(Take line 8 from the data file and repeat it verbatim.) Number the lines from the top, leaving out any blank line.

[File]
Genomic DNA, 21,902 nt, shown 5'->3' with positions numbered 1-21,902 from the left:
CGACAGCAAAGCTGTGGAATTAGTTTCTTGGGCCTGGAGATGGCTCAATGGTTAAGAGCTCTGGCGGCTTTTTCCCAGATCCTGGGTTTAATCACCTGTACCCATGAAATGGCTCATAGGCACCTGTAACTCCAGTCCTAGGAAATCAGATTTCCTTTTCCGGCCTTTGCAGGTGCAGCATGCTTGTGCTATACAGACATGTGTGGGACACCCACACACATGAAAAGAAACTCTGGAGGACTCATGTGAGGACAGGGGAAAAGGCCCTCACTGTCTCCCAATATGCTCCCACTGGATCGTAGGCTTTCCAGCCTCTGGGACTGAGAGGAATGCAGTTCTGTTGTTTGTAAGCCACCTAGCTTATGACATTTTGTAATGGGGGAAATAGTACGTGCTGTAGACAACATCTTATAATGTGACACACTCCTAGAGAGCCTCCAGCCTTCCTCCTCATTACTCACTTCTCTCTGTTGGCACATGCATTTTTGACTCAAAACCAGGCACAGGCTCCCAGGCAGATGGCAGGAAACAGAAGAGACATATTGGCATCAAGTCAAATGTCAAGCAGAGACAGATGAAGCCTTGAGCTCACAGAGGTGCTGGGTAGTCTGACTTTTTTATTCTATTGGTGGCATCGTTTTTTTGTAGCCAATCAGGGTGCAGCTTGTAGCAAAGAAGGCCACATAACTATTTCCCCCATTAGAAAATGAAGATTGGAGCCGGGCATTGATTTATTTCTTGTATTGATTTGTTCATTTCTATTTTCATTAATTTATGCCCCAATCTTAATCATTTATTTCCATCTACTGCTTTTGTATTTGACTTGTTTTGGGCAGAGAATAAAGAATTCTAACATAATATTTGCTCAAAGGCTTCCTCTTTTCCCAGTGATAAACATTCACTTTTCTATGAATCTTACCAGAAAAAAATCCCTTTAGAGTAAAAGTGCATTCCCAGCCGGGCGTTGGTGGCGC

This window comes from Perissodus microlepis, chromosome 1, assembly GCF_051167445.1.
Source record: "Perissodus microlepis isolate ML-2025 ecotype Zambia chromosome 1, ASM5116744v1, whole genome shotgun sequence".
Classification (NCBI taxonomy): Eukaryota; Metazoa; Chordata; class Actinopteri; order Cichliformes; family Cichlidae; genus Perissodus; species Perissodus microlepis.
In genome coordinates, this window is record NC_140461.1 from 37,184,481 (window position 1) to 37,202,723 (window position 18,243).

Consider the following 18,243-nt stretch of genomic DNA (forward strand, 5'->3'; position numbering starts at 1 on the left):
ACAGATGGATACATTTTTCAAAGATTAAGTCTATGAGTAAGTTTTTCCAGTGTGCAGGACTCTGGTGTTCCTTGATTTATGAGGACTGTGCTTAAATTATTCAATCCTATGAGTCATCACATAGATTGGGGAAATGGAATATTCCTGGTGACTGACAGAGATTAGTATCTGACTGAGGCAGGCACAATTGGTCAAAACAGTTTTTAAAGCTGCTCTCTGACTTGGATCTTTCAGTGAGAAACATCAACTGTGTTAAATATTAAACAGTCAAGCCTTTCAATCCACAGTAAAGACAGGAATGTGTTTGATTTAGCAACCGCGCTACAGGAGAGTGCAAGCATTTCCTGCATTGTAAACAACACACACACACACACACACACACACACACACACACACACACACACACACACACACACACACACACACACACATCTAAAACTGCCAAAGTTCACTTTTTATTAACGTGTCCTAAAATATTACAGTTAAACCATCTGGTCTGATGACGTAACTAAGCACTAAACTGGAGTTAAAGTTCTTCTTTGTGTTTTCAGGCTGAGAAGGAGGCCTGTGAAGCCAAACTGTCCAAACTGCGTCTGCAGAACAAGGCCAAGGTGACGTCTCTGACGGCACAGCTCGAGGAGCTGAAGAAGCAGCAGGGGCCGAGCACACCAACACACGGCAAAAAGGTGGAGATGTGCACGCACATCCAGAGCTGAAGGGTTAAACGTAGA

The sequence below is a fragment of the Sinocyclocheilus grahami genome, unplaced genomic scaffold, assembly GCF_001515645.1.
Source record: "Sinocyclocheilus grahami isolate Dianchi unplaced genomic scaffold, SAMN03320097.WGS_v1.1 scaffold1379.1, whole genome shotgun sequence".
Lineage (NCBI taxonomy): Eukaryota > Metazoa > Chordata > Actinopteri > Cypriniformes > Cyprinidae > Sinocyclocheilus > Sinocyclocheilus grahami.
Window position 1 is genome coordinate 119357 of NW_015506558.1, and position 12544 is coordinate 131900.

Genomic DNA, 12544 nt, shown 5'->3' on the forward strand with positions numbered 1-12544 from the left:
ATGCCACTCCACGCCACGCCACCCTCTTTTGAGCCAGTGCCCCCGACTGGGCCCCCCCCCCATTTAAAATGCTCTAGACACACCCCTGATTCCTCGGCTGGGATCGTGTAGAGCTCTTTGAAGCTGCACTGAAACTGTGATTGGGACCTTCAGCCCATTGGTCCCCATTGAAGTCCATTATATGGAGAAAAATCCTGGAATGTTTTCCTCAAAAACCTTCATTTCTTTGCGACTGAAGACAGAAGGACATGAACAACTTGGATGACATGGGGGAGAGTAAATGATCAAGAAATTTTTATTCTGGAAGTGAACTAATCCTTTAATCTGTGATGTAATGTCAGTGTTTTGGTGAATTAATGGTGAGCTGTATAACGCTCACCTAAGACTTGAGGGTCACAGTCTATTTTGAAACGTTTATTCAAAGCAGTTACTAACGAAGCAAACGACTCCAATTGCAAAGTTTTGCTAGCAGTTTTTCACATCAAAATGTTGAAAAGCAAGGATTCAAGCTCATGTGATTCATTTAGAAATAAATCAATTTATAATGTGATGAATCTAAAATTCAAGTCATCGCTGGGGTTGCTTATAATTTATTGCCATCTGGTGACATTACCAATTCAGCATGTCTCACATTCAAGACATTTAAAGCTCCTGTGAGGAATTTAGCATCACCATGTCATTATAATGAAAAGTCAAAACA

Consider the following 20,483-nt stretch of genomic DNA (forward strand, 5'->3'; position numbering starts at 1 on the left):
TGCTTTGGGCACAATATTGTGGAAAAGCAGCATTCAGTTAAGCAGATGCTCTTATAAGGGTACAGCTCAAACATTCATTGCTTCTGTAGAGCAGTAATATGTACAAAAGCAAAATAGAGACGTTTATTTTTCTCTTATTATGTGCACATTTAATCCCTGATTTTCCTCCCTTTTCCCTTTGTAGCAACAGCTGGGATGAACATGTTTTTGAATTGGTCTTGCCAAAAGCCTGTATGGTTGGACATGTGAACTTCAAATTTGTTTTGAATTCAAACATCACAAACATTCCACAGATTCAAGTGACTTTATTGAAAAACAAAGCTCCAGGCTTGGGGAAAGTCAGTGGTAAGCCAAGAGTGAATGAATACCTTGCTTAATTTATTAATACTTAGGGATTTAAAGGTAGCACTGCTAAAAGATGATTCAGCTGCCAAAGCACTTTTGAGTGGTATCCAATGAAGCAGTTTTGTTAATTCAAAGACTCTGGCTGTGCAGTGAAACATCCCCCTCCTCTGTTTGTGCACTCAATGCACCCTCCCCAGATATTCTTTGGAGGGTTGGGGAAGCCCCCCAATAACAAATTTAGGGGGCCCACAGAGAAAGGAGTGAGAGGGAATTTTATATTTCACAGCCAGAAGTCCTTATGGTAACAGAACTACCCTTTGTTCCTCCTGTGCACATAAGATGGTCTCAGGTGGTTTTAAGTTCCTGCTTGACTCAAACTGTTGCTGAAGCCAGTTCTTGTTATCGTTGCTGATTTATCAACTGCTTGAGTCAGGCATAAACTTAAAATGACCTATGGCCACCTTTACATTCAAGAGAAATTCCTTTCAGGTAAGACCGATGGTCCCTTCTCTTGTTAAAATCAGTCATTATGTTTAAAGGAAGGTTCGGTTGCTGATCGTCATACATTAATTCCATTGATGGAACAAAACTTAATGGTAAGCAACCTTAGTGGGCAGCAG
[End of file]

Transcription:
ACAGATGGATACATTTTTCAAAGATTAAGTCTATGAGTAAGTTTTTCCAGTGTGCAGGACTCTGGTGTTCCTTGATTTATGAGGACTGTGCTTAAATTATTCAATCCTATGAGTCATCACATAGATTGGGGAAATGGAATATTCCTGGTGACTGACAGAGATTAGTATCTGACTGAGGCAGGCACAATTGGTCAAAACAGTTTTTAAAGCTGCTCTCTGACTTGGATCTTTCAGTGAGAAACATCAACTGTGTTAAATATTAAACAGTCAAGCCTTTCAATCCACAGTAAAGACAGGAATGTGTTTGATTTAGCAACCGCGCTACAGGAGAGTGCAAGCATTTCCTGCATTGTAAACAACACACACACACACACACACACACACACACACACACACACACACACACACACACACACACACACACACACACATCTAAAACTGCCAAAGTTCACTTTTTATTAACGTGTCCTAAAATATTACAGTTAAACCATCTGGTCTGATGACGTAACTAAGCACTAAACTGGAGTTAAAGTTCTTCTTTGTGTTTTCAGGCTGAGAAGGAGGCCTGTGAAGCCAAACTGTCCAAACTGCGTCTGCAGAACAAGGCCAAGGTGACGTCTCTGACGGCACAGCTCGAGGAGCTGAAGAAGCAGCAGGGGCCGAGCACACCAACACACGGCAAAAAGGTGGAGATGTGCACGCACATCCAGAGCTGAAGGGTTAAACGTAGA